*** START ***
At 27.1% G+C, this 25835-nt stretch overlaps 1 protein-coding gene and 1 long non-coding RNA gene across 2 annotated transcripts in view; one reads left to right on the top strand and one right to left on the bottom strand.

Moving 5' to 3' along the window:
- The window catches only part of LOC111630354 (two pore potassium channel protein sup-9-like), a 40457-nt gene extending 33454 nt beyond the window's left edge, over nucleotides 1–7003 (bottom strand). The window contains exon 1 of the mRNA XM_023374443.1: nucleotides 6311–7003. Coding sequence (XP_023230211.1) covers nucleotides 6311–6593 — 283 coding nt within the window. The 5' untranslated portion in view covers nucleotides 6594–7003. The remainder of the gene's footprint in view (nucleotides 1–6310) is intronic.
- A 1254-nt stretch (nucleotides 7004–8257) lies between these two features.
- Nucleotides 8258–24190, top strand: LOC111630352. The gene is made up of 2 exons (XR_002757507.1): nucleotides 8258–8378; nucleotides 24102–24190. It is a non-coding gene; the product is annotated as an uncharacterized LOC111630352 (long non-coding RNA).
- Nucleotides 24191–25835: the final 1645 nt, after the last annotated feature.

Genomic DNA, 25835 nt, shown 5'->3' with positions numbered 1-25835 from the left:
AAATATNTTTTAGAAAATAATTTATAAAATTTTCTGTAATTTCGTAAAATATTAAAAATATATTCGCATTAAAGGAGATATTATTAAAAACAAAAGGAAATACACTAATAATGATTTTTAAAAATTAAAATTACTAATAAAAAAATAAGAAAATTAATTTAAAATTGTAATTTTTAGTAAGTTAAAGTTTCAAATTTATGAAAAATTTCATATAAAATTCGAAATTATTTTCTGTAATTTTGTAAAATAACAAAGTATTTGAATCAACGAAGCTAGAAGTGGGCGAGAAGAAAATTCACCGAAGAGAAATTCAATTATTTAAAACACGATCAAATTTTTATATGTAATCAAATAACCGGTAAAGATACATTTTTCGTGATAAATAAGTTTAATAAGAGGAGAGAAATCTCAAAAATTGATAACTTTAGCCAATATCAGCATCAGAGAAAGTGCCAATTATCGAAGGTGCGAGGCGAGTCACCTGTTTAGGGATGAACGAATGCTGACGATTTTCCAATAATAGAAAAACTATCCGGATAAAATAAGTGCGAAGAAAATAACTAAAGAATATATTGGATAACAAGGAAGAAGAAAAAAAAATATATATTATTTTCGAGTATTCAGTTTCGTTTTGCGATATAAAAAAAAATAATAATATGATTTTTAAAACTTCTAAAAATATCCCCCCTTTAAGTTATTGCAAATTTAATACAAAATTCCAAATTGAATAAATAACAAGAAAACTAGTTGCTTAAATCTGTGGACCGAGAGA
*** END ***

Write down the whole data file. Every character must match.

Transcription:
At 27.1% G+C, this 25835-nt stretch overlaps 1 protein-coding gene and 1 long non-coding RNA gene across 2 annotated transcripts in view; one reads left to right on the top strand and one right to left on the bottom strand.

Moving 5' to 3' along the window:
- The window catches only part of LOC111630354 (two pore potassium channel protein sup-9-like), a 40457-nt gene extending 33454 nt beyond the window's left edge, over nucleotides 1–7003 (bottom strand). The window contains exon 1 of the mRNA XM_023374443.1: nucleotides 6311–7003. Coding sequence (XP_023230211.1) covers nucleotides 6311–6593 — 283 coding nt within the window. The 5' untranslated portion in view covers nucleotides 6594–7003. The remainder of the gene's footprint in view (nucleotides 1–6310) is intronic.
- A 1254-nt stretch (nucleotides 7004–8257) lies between these two features.
- Nucleotides 8258–24190, top strand: LOC111630352. The gene is made up of 2 exons (XR_002757507.1): nucleotides 8258–8378; nucleotides 24102–24190. It is a non-coding gene; the product is annotated as an uncharacterized LOC111630352 (long non-coding RNA).
- Nucleotides 24191–25835: the final 1645 nt, after the last annotated feature.

Genomic DNA, 25835 nt, shown 5'->3' with positions numbered 1-25835 from the left:
AAATATNTTTTAGAAAATAATTTATAAAATTTTCTGTAATTTCGTAAAATATTAAAAATATATTCGCATTAAAGGAGATATTATTAAAAACAAAAGGAAATACACTAATAATGATTTTTAAAAATTAAAATTACTAATAAAAAAATAAGAAAATTAATTTAAAATTGTAATTTTTAGTAAGTTAAAGTTTCAAATTTATGAAAAATTTCATATAAAATTCGAAATTATTTTCTGTAATTTTGTAAAATAACAAAGTATTTGAATCAACGAAGCTAGAAGTGGGCGAGAAGAAAATTCACCGAAGAGAAATTCAATTATTTAAAACACGATCAAATTTTTATATGTAATCAAATAACCGGTAAAGATACATTTTTCGTGATAAATAAGTTTAATAAGAGGAGAGAAATCTCAAAAATTGATAACTTTAGCCAATATCAGCATCAGAGAAAGTGCCAATTATCGAAGGTGCGAGGCGAGTCACCTGTTTAGGGATGAACGAATGCTGACGATTTTCCAATAATAGAAAAACTATCCGGATAAAATAAGTGCGAAGAAAATAACTAAAGAATATATTGGATAACAAGGAAGAAGAAAAAAAAATATATATTATTTTCGAGTATTCAGTTTCGTTTTGCGATATAAAAAAAAATAATAATATGATTTTTAAAACTTCTAAAAATATCCCCCCTTTAAGTTATTGCAAATTTAATACAAAATTCCAAATTGAATAAATAACAAGAAAACTAGTTGCTTAAATCTGTGGACCGAGAGA